A Cuba Shoe Story

Rosa Martinez

 Photo: Irina Echarry
Photo: Irina Echarry

HAVANA TIMES, Feb. 1— For the last three months I’ve had several experiences related to footwear.  I went to stores almost every day for about a month but didn’t find anything appropriate for my youngest daughter.  I finally gave up and decided to take the advice of a friend and just wait, assuming I didn’t spend the money before then.

Yet, the inevitable occurred.  The only pair that she had for daycare fell apart.  As one of my uncles said, “The car broke down for a lack of wheels.”  Her poor tennis shoes couldn’t take any more so she had to use her dress shoes.  But these — though they were new and had hardly been ever worn — only lasted her eight hours.  The same day I had put them on her, all their leather fell off.  Little black strips were lying all over the nursery.

“What could she wear tomorrow?” I wondered.  I didn’t have a dime to buy her anything at the store; plus, what would I have been able to find if there’s hardly any footwear for girls, at least in Guantanamo.  The following day the good news came.

My only alternative was to go to a friend who also has a girl, but a year older.  I was hoping she had some used pair that she could sell me to get me out of this situation.

“God might push us under, but he doesn’t let us drown,” I said when she pulled out a couple pink sandals that she gave to Claudia and that fit her perfectly.  She also had some white tennis shoes in good condition, but these I had to buy, though she sold them to me at a good price.  In any case I was very grateful.  My little girl could go to daycare and I could go to work the next day.  All I needed to do was continue saving money to be able to buy her some new ones.  What more could I ask for?

For several weeks she wore the nice white tennis shoes.  But there was no way to get her to put the sandals on.

“Mom, these are ugly” she told me.

“No mimi.  They’re not ugly; they’re used but they’re not ugly,” I told her.

“Look how cute they look with your polka-dot dress,” her father told her, trying to convince her.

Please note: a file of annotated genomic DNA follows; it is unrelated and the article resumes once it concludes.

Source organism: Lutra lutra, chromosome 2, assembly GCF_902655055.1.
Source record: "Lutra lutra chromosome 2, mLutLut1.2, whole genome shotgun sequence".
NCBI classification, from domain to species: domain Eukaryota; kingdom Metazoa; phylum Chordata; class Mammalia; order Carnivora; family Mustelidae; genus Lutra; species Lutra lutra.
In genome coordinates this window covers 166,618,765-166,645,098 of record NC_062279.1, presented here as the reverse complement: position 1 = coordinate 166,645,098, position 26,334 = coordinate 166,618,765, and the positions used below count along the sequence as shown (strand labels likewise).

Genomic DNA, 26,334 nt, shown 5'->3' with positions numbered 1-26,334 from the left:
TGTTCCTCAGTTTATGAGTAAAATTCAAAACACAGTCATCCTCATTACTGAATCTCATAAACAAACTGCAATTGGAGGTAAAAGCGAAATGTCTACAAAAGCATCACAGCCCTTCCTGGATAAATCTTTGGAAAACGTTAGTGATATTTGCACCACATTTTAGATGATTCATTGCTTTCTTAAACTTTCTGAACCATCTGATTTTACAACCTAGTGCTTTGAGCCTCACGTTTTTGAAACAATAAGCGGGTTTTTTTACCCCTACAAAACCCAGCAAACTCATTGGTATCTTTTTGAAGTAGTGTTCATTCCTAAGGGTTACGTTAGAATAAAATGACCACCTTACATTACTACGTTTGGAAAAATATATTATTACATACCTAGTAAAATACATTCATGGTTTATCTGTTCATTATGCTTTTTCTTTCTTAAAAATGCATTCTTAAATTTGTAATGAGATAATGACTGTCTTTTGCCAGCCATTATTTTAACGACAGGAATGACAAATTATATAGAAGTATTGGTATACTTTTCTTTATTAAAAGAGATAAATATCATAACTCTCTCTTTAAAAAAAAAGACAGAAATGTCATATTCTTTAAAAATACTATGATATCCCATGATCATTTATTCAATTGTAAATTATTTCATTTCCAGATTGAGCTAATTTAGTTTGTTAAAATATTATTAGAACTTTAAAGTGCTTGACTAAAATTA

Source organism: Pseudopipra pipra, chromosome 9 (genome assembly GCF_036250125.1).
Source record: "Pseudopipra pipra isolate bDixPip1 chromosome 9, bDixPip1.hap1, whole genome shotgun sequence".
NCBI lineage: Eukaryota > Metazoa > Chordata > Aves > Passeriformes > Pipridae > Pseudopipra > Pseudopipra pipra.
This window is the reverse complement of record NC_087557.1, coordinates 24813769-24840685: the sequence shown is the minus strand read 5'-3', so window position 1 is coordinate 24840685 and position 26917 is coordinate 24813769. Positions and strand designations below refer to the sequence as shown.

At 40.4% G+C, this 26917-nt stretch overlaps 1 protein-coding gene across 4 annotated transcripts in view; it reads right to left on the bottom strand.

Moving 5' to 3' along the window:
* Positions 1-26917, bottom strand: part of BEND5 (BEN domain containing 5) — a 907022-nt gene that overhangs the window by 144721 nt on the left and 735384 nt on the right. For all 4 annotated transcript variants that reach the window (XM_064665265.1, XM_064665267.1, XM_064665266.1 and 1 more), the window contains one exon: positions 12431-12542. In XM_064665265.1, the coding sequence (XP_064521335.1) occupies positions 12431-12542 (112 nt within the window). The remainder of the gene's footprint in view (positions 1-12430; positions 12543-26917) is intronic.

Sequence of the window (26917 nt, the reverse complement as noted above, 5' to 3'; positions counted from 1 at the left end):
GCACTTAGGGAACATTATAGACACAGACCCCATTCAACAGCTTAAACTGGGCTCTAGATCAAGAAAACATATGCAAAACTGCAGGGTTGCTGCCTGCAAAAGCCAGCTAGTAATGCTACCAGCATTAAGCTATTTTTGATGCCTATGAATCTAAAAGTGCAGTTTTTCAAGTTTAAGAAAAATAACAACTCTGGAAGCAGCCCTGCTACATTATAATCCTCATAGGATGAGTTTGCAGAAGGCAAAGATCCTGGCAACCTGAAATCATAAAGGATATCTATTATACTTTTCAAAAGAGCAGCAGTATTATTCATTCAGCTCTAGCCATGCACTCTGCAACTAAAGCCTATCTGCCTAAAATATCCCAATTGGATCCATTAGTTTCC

“Oh, dad, I don’t like them; they’re ugly,” she said again, this time crying.

I didn’t insist.  When I looked at them more closely, I could see they were pretty beat up (maybe that’s why my friend hadn’t charged me anything for them).  I decided that my daughter could continue wearing the white tennis shoes.  The only bad thing was that she couldn’t wear them with her dresses.  It didn’t matter, it was starting to get cool outside, so wearing pants would be better — I thought, to cheer myself up — though I really felt like screaming.

Photo: Caridad

At the beginning of December came some unexpected humanitarian assistance from an old classmate from the university.  She gave me 100 CUCs (about $120 USD), which didn’t even have a chance to warm my hands: I immediately went to another province and bought three pairs of sandals for my daughter (one pair of dress shoes, and two practical and strong pairs for daily use).  I also took advantage of the opportunity and bought her some brown boots that she could wear with shorts or pants.

You can imagine the happiness I felt when I had them in my hands.  I couldn’t believe that this anguish had ended, at least for the time being.

That day I slept like I hadn’t in weeks, and I imagine that even after I fell asleep the smile stayed on my face.

Although I was exploding with happiness, it wasn’t until the following day that we showed the shoes to our daughter.  We know her well and we know that when she has something new she wants to put it on immediately, whatever it is.

“Claudia, look at the shoes we bought you,” I said.

“These are getting dressed up, and these two are for the daycare center, and this pair is also for the daycare but for when you wear shorts or pants.   Let’s see.  Which ones do you want to wear today?” her dad asked.

“Mommy, I want to take all of them to daycare with me,” she exclaimed.

I was astonished.  This was too much.  She wants to wear all of them at the same time?  It’s true that these kids aren’t easy, I said to myself.

“Why do you want to take all of them?” I asked her, trying to be calm.  “Do you want to give a pair to a friend?” I smiled.

“No mom.  It’s so Jennifer can see them.  She says I don’t have any shoes.”

I just stood there…speechless.  I couldn’t believe it.  My daughter is only three years old.

With much effort we were finally able to convince her that she shouldn’t take all the shoes, but who was there to convince me not to cry?



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